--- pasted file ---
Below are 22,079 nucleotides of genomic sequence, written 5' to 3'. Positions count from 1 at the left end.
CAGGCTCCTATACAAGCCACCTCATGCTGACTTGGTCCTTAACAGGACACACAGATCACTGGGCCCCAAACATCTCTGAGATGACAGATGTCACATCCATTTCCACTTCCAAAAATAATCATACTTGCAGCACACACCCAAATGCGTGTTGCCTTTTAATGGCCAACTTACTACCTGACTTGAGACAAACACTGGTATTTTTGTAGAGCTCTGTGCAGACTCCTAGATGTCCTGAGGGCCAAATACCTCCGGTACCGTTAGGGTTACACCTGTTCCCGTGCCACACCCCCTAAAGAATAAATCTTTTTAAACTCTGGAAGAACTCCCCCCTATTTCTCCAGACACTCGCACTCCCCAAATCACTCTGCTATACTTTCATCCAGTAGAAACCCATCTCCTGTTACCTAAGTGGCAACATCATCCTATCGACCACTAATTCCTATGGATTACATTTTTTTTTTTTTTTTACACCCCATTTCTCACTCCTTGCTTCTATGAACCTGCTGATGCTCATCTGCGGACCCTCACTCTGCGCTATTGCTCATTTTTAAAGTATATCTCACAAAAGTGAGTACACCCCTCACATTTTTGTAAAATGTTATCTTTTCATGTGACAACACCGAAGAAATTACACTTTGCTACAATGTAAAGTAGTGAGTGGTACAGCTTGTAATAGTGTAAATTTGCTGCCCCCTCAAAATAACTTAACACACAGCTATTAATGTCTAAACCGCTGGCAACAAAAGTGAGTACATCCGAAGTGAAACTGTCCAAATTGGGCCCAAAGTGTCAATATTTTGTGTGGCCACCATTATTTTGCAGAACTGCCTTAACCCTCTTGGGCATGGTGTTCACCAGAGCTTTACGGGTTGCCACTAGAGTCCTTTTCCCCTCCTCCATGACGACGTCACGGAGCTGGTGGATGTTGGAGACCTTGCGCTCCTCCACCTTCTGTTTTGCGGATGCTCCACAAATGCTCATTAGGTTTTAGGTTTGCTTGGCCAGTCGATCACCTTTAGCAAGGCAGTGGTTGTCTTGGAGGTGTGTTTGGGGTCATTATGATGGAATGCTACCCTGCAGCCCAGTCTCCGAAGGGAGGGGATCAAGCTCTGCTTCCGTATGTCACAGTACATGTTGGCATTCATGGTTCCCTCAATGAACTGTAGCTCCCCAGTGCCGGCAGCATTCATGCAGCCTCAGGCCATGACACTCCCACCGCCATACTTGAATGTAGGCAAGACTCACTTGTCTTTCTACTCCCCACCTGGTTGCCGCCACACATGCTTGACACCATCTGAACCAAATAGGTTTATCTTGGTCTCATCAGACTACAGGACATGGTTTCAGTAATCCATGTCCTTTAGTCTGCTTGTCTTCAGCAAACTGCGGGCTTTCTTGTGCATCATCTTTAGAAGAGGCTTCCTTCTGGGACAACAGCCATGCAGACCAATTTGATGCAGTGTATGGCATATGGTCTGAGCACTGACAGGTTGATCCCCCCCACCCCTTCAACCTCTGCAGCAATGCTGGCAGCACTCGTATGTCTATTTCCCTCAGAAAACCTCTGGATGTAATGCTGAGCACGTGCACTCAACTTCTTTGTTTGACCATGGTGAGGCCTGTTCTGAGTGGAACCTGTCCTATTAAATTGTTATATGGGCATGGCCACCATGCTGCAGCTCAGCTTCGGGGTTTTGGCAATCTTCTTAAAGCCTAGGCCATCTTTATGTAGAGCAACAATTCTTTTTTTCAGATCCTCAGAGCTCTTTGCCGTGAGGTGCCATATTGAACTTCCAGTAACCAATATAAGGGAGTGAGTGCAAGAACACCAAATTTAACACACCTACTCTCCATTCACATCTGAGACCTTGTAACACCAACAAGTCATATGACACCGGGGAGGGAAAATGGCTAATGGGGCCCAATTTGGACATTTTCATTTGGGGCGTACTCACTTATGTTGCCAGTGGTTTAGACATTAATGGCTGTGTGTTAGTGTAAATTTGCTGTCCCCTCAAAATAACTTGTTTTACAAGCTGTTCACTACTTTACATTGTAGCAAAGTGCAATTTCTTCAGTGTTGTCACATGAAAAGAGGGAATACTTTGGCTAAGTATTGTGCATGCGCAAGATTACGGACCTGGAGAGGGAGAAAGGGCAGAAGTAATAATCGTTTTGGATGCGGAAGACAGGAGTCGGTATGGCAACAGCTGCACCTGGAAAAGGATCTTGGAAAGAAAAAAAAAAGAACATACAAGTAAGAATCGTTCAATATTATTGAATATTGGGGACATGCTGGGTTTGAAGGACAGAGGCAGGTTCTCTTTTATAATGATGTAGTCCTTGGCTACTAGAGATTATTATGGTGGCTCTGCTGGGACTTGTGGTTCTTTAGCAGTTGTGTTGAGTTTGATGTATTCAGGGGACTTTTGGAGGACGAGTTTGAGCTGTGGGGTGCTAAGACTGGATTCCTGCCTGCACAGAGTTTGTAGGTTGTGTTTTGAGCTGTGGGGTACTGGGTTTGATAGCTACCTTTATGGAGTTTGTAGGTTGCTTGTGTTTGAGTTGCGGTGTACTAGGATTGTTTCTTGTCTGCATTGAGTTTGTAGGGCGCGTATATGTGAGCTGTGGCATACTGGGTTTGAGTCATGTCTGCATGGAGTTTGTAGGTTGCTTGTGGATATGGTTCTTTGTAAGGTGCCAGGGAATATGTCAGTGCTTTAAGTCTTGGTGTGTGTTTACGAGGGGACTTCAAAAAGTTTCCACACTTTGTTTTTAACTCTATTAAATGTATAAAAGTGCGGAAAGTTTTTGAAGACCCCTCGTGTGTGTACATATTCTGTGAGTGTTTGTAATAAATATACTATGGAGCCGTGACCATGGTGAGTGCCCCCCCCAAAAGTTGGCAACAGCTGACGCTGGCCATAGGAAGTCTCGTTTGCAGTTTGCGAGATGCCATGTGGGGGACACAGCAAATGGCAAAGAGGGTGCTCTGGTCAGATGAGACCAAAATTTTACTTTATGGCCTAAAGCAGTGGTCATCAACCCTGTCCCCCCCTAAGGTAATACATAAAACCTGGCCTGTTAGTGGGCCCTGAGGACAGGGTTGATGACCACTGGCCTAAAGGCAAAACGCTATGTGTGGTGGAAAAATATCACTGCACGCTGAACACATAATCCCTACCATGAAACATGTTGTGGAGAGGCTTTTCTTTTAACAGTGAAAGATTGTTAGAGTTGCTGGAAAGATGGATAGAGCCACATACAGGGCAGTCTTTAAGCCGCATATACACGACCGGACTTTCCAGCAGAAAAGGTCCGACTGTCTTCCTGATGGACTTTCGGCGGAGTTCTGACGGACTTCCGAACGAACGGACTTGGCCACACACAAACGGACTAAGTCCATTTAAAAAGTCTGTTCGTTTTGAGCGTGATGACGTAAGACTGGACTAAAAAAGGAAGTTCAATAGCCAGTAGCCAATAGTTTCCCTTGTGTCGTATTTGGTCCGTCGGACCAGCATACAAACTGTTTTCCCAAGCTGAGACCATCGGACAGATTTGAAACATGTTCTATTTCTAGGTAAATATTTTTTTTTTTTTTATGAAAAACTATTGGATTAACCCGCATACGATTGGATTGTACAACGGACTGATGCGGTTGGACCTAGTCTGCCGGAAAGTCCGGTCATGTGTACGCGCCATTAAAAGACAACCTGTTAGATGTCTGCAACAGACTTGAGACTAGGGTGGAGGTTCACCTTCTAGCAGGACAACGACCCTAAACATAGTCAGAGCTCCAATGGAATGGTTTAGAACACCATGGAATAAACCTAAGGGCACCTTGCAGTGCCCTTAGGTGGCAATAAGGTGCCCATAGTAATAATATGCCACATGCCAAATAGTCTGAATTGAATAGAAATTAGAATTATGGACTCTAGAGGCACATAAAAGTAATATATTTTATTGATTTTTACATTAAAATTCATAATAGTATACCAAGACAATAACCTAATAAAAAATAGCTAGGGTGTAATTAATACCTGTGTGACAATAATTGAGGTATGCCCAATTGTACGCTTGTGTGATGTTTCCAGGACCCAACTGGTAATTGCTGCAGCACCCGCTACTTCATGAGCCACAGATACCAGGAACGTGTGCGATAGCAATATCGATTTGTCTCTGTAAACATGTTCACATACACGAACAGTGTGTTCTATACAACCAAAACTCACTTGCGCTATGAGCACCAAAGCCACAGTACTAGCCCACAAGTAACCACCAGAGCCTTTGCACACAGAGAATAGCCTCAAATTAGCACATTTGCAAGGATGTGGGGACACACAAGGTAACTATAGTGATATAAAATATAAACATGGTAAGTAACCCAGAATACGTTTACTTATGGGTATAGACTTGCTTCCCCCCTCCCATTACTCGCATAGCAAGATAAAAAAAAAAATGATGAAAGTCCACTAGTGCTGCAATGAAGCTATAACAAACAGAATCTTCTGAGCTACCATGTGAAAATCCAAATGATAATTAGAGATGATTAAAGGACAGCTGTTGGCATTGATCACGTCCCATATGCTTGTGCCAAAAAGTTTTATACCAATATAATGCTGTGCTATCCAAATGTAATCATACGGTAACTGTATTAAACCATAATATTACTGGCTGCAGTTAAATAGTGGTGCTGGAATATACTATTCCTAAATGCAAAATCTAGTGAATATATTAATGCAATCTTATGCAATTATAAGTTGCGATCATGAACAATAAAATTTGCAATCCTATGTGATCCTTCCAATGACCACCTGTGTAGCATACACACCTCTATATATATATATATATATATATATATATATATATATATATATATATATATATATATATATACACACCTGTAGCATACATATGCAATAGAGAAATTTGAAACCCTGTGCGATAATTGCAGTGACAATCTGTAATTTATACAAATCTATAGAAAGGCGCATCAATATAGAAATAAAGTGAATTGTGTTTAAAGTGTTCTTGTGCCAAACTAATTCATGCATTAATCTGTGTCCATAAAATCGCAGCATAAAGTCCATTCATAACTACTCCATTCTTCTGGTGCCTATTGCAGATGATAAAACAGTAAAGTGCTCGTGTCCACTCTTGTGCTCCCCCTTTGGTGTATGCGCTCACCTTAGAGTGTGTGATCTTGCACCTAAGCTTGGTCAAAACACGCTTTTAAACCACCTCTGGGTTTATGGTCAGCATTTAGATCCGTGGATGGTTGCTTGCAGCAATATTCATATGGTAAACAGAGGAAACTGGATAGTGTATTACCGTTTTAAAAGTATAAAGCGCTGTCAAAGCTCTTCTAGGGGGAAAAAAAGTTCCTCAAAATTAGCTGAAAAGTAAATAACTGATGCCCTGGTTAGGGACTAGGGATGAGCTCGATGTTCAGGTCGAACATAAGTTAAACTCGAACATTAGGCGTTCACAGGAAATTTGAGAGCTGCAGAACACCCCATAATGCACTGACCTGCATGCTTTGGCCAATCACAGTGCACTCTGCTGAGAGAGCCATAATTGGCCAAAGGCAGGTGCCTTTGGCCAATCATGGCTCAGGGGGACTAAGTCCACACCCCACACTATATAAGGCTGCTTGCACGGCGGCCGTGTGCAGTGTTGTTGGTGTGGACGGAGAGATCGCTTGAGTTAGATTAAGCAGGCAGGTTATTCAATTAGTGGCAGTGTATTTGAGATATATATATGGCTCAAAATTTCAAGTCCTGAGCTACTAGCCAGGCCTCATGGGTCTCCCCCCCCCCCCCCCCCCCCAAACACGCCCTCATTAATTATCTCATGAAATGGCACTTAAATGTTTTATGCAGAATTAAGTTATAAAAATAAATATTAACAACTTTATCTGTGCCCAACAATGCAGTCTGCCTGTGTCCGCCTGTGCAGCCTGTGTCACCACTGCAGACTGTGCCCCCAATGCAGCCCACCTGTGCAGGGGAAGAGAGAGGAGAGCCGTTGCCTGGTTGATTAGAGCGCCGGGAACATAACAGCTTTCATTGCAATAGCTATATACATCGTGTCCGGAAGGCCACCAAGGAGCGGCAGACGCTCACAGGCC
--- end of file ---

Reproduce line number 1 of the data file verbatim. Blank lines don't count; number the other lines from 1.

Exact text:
Below are 22,079 nucleotides of genomic sequence, written 5' to 3'. Positions count from 1 at the left end.